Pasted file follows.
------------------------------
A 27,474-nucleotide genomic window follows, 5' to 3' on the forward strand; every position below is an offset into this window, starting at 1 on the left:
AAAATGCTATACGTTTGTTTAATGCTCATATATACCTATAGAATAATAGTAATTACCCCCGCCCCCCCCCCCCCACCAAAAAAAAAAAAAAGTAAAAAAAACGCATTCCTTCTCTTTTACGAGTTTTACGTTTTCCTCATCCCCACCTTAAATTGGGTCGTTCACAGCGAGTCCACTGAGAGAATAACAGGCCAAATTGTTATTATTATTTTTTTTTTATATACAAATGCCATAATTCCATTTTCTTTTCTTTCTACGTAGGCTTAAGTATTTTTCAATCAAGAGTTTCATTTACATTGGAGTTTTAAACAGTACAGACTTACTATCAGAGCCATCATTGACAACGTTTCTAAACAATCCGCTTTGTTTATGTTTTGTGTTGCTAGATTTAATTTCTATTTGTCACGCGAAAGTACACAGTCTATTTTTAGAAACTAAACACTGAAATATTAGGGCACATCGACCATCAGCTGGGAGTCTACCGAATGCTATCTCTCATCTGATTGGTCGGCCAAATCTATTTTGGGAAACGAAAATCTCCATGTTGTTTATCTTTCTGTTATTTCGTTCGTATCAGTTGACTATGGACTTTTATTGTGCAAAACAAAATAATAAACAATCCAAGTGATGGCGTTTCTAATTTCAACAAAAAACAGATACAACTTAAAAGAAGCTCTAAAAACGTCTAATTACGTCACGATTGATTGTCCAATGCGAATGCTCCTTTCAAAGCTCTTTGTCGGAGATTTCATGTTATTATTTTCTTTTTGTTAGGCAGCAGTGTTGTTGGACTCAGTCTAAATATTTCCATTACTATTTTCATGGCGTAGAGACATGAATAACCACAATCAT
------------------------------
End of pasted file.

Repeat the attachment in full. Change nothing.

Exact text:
A 27,474-nucleotide genomic window follows, 5' to 3' on the forward strand; every position below is an offset into this window, starting at 1 on the left:
AAAATGCTATACGTTTGTTTAATGCTCATATATACCTATAGAATAATAGTAATTACCCCCGCCCCCCCCCCCCCACCAAAAAAAAAAAAAAGTAAAAAAAACGCATTCCTTCTCTTTTACGAGTTTTACGTTTTCCTCATCCCCACCTTAAATTGGGTCGTTCACAGCGAGTCCACTGAGAGAATAACAGGCCAAATTGTTATTATTATTTTTTTTTTATATACAAATGCCATAATTCCATTTTCTTTTCTTTCTACGTAGGCTTAAGTATTTTTCAATCAAGAGTTTCATTTACATTGGAGTTTTAAACAGTACAGACTTACTATCAGAGCCATCATTGACAACGTTTCTAAACAATCCGCTTTGTTTATGTTTTGTGTTGCTAGATTTAATTTCTATTTGTCACGCGAAAGTACACAGTCTATTTTTAGAAACTAAACACTGAAATATTAGGGCACATCGACCATCAGCTGGGAGTCTACCGAATGCTATCTCTCATCTGATTGGTCGGCCAAATCTATTTTGGGAAACGAAAATCTCCATGTTGTTTATCTTTCTGTTATTTCGTTCGTATCAGTTGACTATGGACTTTTATTGTGCAAAACAAAATAATAAACAATCCAAGTGATGGCGTTTCTAATTTCAACAAAAAACAGATACAACTTAAAAGAAGCTCTAAAAACGTCTAATTACGTCACGATTGATTGTCCAATGCGAATGCTCCTTTCAAAGCTCTTTGTCGGAGATTTCATGTTATTATTTTCTTTTTGTTAGGCAGCAGTGTTGTTGGACTCAGTCTAAATATTTCCATTACTATTTTCATGGCGTAGAGACATGAATAACCACAATCAT